Since 2005, WalMart has been trying to leverage their scale (over 4,000 stores) into the banking business. Nearly six years ago I wrote a HuffPost column about their failed attempt to get an Industrial Loan Company charter (essentially a corporate bank license) from the FDIC. WalMart withdrew their application after a political hue and cry.
WalMart came back later that year with the WalMart Money Card, which was a prepaid Visa card, which in some ways acted as a de facto checking account. The Money Card never really caught fire, due in large part to the fees associated with it.
Jump six years ahead to this week, when WalMart announced that its Bluebird card, a prepaid American Express card similar to the Money Card, will carry FDIC insurance, and you can load up to $100,000 per year onto it. You can also write checks with it. And it is essentially fee-free.
WalMart really did, this time, finally get its bank. But will it work for them as a business? Should they be in the banking business at all?
If you look at Walmart in a certain way, you realize they essentially make nothing at all. They just distribute things. Lots of things. Actually about 160,000 different things per store in over 4,000 stores. WalMart's only edge in this is their ability to eliminate waste throughout the supply chain. That's really all they do. Eliminate waste.
Apple designs amazing products. WalMart eliminates waste.
One might argue that this is a brutal form of capitalism for an enterprise, but this is their edge. And when this edge is applied across 4,000 stores and 150 million shoppers per week, you have your reason for the wealth of the Walton family.
I believe what WalMart is doing with the Bluebird card, after several fits and start, is finally successfully applying this edge to banking, specifically, this form of hybrid checking account wrapped in a prepaid card.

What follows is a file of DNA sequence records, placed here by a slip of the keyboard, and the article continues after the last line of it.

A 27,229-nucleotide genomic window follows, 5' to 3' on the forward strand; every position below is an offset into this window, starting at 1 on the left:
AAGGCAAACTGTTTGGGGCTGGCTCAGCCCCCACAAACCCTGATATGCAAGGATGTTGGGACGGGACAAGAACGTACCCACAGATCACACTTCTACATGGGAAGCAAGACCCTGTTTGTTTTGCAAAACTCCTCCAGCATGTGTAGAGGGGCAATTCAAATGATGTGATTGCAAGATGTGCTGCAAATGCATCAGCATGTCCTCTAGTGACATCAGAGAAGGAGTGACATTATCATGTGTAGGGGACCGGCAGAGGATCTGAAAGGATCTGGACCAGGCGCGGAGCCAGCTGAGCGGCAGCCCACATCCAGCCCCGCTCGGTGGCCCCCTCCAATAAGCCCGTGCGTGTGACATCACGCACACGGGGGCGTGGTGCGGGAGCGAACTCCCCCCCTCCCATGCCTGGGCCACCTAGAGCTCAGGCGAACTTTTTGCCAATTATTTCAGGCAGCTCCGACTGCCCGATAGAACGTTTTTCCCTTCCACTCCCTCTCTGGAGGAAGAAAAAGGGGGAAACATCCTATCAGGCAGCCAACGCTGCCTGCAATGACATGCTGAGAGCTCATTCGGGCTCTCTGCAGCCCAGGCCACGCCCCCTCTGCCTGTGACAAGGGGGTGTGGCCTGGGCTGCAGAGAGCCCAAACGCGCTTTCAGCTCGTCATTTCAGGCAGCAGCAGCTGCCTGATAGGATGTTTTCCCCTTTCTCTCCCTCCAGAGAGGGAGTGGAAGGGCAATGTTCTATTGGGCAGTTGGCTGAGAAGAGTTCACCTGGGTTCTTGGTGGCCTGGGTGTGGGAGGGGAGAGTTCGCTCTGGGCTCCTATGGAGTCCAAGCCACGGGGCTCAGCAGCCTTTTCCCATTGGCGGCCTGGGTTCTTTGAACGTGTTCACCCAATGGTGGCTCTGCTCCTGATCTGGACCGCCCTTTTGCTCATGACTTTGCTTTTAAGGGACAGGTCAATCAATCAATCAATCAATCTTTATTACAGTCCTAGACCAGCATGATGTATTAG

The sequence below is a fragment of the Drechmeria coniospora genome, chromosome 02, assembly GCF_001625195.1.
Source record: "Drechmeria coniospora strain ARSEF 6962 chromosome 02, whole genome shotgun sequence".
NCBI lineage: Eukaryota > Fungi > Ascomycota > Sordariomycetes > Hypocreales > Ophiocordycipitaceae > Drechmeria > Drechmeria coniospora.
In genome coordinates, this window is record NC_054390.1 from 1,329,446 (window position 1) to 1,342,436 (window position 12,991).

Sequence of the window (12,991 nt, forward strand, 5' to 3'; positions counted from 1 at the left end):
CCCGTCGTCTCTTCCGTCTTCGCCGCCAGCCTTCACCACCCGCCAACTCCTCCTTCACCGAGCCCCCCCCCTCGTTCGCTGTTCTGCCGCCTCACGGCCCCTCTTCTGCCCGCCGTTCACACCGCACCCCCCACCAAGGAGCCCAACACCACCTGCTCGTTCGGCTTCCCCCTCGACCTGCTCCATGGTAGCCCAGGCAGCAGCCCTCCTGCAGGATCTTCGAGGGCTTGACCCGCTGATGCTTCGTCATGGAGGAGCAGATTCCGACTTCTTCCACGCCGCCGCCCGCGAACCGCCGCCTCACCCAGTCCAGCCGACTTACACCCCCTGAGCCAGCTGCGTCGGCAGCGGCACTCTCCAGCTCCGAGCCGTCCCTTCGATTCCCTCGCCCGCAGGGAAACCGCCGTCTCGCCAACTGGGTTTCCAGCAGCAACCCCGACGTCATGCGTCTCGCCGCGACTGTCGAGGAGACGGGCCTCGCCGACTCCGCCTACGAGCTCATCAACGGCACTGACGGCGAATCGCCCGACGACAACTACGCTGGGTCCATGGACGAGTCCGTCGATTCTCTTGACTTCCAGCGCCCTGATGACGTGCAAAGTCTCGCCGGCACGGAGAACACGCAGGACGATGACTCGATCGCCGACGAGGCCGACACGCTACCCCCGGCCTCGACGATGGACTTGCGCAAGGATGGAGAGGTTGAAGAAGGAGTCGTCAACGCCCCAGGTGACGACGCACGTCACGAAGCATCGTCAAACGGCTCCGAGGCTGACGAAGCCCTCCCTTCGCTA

575,000 people already have Bluebird cards, and nearly $300 million is currently loaded onto them. In terms of people, that's huge. In terms of assets, that's small.
But what WalMart can do is scale quickly into a business once it gets the hang of it. In 1990 WalMart sold no groceries. Now they lead that market. WalMart decided to go into consumer electronics full force four years ago. Have you shopped in a Circuit City lately? When WalMart scales properly, they can dominate.
But should they be in banking at all? Aren't they the Devil incarnate?
WalMart has been accused of many things, including that whole Satan thing, but no one has ever accused them of not knowing how to run a business, or being dumb about money. Which can't be said about Bank of America, which received a $45 billion bailout. Or Wells Fargo, $25 billion. Or Citigroup, $45 billion. Or JP Morgan Chase, $25 billion. You get my point.
The banking business is overdue for a model which eliminates waste, and in which the risk of the big banks is not socialized. $606 billion dollars was disbursed to financial institutions during the bailout. $606 billion is over twice WalMart's market value. WalMart did not take a nickel.
I know how readers of HuffPost feel about WalMart. Y'all won't be picking out china together anytime soon. But maybe it's time to consider letting a company that actually knows how to run a business into the banking business.